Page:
Jon Gottshall, Floodplain
April 1-May 1, 2021
1100 NW Glisan
Portland, Oregon 97209
HOURS: Currently Saturdays 12-6, Friday & Sunday 12-3.
Appointments by request: email@example.com
Masks and social distancing are required
In April Gallery 114 presents “Floodplain,” archival inkjet photography by Jon Gottshall that focuses on the current, perhaps urgent, state of the natural and built environments of the floodplains of the Columbia and Willamette Rivers. The exhibit opens virtually on First Thursday, April 1, and closes Saturday, May 1. This exhibit represents a questioning of how we choose to build on and use environmentally sensitive land; it represents a search to find space between human utility and ecosystem health that can allow for the function of both in a sustainable manner. “We need a new paradigm for the future,” says Gottshall. “The effects of the past 100 years of development are everywhere to be seen, and the urbanized waterways of this nation will never be ‘wild’ again.” In these affecting and enlightening photographs of the two converging floodplains, Gottshall sketches a history of development–the engineering of our major waterways and industrial lands–yet at the same time he notes that he sees signs of hope for the ecosystems, “where aquatic life, damaged though it is in the Columbia Slough and the Willamette, persists and somehow endures.”
Jon Gottshall is a teacher and photographer who for more than 20 years has been photographing landscapes along the Willamette River through Portland. He has photographed the Portland Harbor as what he calls a “contested landscape,” an ecosystem and industrial corridor. In another photographic series, he documented the transition from the old Sellwood Bridge to the new one, the demolition and construction going on side by side. The project symbolized for Gottshall the transition of Portland itself from a small to a modern city. His interest is in visually investigating how Portland’s development has affected the ecological health of the river, and how recent restoration efforts must compete with current industrial uses.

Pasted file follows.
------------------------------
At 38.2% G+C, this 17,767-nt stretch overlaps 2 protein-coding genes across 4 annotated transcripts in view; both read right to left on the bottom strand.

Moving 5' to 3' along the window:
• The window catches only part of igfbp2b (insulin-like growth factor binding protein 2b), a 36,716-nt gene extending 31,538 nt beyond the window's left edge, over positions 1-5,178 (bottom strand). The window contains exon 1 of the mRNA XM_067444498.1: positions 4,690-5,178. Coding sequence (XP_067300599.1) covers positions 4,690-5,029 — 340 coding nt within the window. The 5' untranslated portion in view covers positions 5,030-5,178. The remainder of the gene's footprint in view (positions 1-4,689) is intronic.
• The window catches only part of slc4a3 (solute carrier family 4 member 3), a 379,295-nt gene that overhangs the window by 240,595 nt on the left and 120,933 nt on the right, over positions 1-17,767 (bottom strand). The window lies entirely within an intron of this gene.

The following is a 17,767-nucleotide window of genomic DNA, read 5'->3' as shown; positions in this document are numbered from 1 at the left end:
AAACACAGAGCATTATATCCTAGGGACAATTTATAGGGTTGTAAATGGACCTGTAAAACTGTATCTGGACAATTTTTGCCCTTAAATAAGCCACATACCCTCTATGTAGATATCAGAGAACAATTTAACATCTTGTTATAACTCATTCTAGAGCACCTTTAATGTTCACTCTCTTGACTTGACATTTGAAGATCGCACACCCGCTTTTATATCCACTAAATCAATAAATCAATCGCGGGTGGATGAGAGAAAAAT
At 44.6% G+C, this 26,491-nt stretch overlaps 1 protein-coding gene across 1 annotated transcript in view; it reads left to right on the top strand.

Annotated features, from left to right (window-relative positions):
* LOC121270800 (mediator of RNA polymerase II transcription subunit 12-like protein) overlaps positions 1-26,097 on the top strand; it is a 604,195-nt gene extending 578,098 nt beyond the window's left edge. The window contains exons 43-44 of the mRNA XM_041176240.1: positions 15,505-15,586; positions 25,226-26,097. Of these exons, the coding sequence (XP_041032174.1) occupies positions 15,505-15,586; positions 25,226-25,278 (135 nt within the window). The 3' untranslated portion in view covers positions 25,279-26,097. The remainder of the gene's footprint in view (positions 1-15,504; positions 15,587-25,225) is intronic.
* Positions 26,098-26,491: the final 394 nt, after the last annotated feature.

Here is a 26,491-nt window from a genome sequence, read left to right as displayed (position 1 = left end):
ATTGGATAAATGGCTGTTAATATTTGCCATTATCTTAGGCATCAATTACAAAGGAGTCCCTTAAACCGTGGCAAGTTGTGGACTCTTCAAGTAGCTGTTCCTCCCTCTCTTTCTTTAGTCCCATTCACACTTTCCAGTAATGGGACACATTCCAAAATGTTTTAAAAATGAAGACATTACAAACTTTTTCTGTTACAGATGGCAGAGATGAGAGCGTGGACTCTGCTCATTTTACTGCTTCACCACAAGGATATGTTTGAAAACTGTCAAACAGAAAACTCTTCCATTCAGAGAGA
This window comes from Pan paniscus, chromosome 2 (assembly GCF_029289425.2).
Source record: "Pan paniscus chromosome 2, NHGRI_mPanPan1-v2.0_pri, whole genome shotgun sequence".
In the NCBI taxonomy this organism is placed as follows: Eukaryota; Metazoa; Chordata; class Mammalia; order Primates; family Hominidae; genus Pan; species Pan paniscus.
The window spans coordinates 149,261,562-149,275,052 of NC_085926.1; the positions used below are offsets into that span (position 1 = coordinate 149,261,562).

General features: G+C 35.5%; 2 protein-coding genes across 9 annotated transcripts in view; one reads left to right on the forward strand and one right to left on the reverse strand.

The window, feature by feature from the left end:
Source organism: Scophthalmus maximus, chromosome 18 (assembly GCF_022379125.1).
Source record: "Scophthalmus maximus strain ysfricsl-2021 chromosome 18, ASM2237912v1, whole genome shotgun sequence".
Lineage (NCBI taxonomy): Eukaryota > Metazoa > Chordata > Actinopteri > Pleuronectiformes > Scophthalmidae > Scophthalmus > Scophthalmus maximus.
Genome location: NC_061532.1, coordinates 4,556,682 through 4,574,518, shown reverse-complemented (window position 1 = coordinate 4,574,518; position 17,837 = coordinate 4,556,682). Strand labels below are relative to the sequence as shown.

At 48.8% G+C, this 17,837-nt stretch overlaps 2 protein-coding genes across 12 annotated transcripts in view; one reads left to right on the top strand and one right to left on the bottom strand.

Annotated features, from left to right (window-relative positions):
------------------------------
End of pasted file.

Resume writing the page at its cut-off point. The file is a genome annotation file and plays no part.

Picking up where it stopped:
Gottshall has been awarded a RACC grant and has work in private and public collections. He has been with Gallery 114 since 2007.
The floodplains along the confluence of the Willamette and Columbia Rivers were, in their pre-development state, a braided maze of tidal and seasonal streams, wetlands and marshes. As an intermediate zone between the riverbanks and the drier uplands, the floodplains supported one of the regions most diverse and complex ecosystems, home to a wide variety of aquatic and upland species.
The floodplain that now exists along the Willamette and Columbia Rivers is quite different from its pre-settlement condition. As the wetlands were drained, the drier land became ideal for economic development—railroads, warehouses and manufacturing became the main utility of the floodplains, kept behind a protective barrier of levees.
Not all of the waterways were eliminated, of course. The Willamette has been channeled, what was once a real Swan Island is now a peninsula, the upriver eastern channel filled and now spider-webbed with railroad tracks. The Columbia Slough, along with several lakes and ponds, are the surviving remnants of what once covered the Columbia’s southern shore near the outlet of the Willamette.
We like to build where it is easiest. From an economic perspective, a low floodplain makes an attractive site to develop, if you can ward off annual floods. Dams and levees were built along the Columbia to keep the high water back, and the once porous landscape is now covered with hardscape and impervious surfaces. The Slough has been relegated to a drainage, and has filled with industrial sediments for over a century.
Yet aquatic life, damaged though it is in the Slough and the Willamette, persists and somehow endures. Herons, osprey and otter still make it their home, albeit living on fish that the Oregon DEQ warns humans against consuming. For some people, it is a place of recreation and connection. Though there is a great deal of work to be done, initial steps are now underway to stabilize and perhaps restore both waterways to a more sustainable ecosystem.
The effects of the past 100 years of development are everywhere to be seen, and the urbanized waterways of this nation will never be “wild” again. Our engineering of major waterways is not likely to stop. This exhibit represents a questioning of how we choose to build on and use environmentally sensitive land, a search to find space between human utility and ecosystem health, which can allow for the function of both in a sustainable manner. We need a new paradigm for the future.